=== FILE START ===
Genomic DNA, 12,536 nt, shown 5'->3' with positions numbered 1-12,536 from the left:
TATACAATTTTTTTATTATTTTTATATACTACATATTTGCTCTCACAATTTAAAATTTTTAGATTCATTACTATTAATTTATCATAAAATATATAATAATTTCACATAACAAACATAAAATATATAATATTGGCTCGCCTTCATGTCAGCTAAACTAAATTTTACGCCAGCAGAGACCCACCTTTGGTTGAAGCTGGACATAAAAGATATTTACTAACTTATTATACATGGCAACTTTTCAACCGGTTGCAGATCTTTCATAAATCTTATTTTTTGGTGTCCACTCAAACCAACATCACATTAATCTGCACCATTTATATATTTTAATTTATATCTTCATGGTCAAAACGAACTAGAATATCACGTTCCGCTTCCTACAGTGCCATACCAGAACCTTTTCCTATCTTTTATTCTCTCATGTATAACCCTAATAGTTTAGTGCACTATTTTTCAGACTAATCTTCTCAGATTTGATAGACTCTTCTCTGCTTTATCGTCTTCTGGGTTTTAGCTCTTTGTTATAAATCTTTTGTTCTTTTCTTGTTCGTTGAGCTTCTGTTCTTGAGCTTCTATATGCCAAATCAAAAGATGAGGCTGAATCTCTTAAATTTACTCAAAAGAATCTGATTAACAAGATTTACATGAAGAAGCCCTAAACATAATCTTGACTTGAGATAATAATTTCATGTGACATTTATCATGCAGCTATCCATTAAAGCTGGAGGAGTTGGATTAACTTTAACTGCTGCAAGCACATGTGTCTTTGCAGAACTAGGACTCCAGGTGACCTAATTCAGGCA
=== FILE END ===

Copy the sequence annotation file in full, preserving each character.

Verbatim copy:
Genomic DNA, 12,536 nt, shown 5'->3' with positions numbered 1-12,536 from the left:
TATACAATTTTTTTATTATTTTTATATACTACATATTTGCTCTCACAATTTAAAATTTTTAGATTCATTACTATTAATTTATCATAAAATATATAATAATTTCACATAACAAACATAAAATATATAATATTGGCTCGCCTTCATGTCAGCTAAACTAAATTTTACGCCAGCAGAGACCCACCTTTGGTTGAAGCTGGACATAAAAGATATTTACTAACTTATTATACATGGCAACTTTTCAACCGGTTGCAGATCTTTCATAAATCTTATTTTTTGGTGTCCACTCAAACCAACATCACATTAATCTGCACCATTTATATATTTTAATTTATATCTTCATGGTCAAAACGAACTAGAATATCACGTTCCGCTTCCTACAGTGCCATACCAGAACCTTTTCCTATCTTTTATTCTCTCATGTATAACCCTAATAGTTTAGTGCACTATTTTTCAGACTAATCTTCTCAGATTTGATAGACTCTTCTCTGCTTTATCGTCTTCTGGGTTTTAGCTCTTTGTTATAAATCTTTTGTTCTTTTCTTGTTCGTTGAGCTTCTGTTCTTGAGCTTCTATATGCCAAATCAAAAGATGAGGCTGAATCTCTTAAATTTACTCAAAAGAATCTGATTAACAAGATTTACATGAAGAAGCCCTAAACATAATCTTGACTTGAGATAATAATTTCATGTGACATTTATCATGCAGCTATCCATTAAAGCTGGAGGAGTTGGATTAACTTTAACTGCTGCAAGCACATGTGTCTTTGCAGAACTAGGACTCCAGGTGACCTAATTCAGGCA